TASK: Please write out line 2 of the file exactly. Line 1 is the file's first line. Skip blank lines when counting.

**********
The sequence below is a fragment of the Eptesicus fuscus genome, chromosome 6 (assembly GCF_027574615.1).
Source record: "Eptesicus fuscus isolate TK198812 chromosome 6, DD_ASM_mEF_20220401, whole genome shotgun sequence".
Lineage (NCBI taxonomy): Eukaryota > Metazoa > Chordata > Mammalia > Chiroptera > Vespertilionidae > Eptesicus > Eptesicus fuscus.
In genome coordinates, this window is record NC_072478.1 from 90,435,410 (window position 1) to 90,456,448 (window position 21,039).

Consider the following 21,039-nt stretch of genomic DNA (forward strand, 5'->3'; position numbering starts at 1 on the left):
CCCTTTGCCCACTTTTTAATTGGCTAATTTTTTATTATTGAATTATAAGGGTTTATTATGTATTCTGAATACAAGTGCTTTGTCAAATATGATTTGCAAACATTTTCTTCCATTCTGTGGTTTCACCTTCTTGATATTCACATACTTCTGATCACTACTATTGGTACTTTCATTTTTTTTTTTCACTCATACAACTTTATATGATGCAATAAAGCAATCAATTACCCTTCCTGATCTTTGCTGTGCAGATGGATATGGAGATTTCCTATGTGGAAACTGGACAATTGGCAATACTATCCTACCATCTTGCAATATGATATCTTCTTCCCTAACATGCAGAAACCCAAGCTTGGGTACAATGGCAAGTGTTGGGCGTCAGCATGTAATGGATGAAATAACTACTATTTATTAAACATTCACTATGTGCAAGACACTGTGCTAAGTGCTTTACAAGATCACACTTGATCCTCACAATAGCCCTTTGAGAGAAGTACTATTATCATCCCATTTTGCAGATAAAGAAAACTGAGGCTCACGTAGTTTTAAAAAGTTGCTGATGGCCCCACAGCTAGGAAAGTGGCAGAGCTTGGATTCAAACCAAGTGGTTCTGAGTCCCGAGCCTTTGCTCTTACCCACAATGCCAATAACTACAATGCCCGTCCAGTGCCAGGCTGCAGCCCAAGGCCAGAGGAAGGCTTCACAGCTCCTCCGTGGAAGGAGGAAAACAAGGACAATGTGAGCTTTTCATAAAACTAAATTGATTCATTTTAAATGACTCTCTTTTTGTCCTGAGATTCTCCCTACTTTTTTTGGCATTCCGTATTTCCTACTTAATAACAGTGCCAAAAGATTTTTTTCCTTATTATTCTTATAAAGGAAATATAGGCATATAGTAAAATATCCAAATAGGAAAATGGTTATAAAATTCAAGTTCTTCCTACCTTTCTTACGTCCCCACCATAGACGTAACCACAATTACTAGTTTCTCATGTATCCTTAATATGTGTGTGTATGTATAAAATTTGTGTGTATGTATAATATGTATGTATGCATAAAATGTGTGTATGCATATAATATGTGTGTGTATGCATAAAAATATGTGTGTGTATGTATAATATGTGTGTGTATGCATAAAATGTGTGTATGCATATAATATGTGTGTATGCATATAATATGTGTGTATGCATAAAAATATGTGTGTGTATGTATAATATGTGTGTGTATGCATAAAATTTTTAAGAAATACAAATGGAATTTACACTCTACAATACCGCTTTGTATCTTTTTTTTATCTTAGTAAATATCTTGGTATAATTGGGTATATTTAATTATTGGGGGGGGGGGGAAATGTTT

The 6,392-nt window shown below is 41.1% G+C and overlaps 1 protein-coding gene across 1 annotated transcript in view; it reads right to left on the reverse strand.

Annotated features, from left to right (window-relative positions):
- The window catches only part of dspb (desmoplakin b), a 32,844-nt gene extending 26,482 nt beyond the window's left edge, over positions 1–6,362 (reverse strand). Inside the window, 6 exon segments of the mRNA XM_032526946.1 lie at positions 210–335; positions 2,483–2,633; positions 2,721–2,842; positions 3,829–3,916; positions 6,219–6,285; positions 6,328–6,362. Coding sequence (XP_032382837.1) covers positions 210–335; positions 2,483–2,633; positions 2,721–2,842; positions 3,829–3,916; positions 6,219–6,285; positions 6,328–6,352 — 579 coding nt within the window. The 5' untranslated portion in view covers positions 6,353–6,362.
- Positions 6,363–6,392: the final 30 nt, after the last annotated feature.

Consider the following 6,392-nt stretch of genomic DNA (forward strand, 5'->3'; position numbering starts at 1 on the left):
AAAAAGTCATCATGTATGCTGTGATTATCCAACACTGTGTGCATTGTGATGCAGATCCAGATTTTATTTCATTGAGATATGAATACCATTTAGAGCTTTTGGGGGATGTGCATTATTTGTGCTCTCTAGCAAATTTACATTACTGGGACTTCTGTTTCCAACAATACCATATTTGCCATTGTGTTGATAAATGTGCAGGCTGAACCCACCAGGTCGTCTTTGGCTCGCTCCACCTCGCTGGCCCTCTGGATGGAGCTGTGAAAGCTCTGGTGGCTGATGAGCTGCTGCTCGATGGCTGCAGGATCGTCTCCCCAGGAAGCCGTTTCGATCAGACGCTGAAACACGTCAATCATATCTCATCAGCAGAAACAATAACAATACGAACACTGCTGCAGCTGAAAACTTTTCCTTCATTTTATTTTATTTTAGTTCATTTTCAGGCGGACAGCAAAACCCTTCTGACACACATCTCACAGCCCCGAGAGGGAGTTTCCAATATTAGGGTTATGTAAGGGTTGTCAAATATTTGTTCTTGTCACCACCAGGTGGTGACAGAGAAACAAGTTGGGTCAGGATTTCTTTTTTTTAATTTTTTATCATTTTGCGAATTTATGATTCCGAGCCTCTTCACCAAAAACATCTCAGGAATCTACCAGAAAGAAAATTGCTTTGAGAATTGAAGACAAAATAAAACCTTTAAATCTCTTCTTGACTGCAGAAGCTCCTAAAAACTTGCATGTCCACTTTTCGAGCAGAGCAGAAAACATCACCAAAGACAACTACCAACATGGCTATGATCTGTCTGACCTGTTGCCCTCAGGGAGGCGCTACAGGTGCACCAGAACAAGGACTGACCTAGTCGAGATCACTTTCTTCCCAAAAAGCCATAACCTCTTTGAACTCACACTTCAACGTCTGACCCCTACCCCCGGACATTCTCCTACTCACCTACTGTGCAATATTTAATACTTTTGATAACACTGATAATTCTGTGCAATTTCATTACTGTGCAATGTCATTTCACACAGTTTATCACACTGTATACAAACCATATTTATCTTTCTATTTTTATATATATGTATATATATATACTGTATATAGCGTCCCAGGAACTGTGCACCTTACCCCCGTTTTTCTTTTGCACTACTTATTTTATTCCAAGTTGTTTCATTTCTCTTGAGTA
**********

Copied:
Source record: "Eptesicus fuscus isolate TK198812 chromosome 6, DD_ASM_mEF_20220401, whole genome shotgun sequence".